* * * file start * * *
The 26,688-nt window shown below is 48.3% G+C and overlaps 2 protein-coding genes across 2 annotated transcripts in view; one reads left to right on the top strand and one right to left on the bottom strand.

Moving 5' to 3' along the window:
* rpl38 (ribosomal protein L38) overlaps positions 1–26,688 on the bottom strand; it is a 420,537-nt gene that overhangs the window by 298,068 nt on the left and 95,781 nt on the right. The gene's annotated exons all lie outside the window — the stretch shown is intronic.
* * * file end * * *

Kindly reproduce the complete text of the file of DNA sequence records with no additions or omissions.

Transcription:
The 26,688-nt window shown below is 48.3% G+C and overlaps 2 protein-coding genes across 2 annotated transcripts in view; one reads left to right on the top strand and one right to left on the bottom strand.

Moving 5' to 3' along the window:
* rpl38 (ribosomal protein L38) overlaps positions 1–26,688 on the bottom strand; it is a 420,537-nt gene that overhangs the window by 298,068 nt on the left and 95,781 nt on the right. The gene's annotated exons all lie outside the window — the stretch shown is intronic.